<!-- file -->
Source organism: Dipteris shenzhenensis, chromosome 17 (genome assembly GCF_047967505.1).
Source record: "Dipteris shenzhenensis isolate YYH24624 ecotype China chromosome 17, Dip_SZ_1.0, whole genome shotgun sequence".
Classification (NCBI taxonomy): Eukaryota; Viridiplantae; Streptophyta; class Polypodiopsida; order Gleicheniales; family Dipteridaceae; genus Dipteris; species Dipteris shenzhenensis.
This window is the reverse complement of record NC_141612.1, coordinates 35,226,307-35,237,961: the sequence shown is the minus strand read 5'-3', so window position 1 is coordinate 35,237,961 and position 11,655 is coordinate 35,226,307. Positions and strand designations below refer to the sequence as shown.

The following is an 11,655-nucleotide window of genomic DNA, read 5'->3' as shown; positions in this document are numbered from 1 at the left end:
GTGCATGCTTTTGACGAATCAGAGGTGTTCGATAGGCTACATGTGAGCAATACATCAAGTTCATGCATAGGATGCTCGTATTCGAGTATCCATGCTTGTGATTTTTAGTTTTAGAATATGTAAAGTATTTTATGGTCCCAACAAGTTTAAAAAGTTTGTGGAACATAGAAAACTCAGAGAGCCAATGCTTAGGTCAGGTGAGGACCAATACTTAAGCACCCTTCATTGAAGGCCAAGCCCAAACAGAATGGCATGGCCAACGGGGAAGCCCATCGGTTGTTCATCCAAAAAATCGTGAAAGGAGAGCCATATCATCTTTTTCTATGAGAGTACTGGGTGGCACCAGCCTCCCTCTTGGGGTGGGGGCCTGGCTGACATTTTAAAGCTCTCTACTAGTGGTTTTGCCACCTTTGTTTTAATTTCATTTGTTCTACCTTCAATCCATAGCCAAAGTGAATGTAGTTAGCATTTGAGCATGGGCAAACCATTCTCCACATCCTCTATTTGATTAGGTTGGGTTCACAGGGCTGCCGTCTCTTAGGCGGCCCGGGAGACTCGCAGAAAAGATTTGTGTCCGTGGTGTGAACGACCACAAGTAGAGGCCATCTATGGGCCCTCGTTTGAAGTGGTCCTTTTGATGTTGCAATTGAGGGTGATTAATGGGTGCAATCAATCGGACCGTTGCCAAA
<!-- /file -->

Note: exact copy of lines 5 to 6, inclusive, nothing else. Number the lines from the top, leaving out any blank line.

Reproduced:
The following is an 11,655-nucleotide window of genomic DNA, read 5'->3' as shown; positions in this document are numbered from 1 at the left end:
GTGCATGCTTTTGACGAATCAGAGGTGTTCGATAGGCTACATGTGAGCAATACATCAAGTTCATGCATAGGATGCTCGTATTCGAGTATCCATGCTTGTGATTTTTAGTTTTAGAATATGTAAAGTATTTTATGGTCCCAACAAGTTTAAAAAGTTTGTGGAACATAGAAAACTCAGAGAGCCAATGCTTAGGTCAGGTGAGGACCAATACTTAAGCACCCTTCATTGAAGGCCAAGCCCAAACAGAATGGCATGGCCAACGGGGAAGCCCATCGGTTGTTCATCCAAAAAATCGTGAAAGGAGAGCCATATCATCTTTTTCTATGAGAGTACTGGGTGGCACCAGCCTCCCTCTTGGGGTGGGGGCCTGGCTGACATTTTAAAGCTCTCTACTAGTGGTTTTGCCACCTTTGTTTTAATTTCATTTGTTCTACCTTCAATCCATAGCCAAAGTGAATGTAGTTAGCATTTGAGCATGGGCAAACCATTCTCCACATCCTCTATTTGATTAGGTTGGGTTCACAGGGCTGCCGTCTCTTAGGCGGCCCGGGAGACTCGCAGAAAAGATTTGTGTCCGTGGTGTGAACGACCACAAGTAGAGGCCATCTATGGGCCCTCGTTTGAAGTGGTCCTTTTGATGTTGCAATTGAGGGTGATTAATGGGTGCAATCAATCGGACCGTTGCCAAA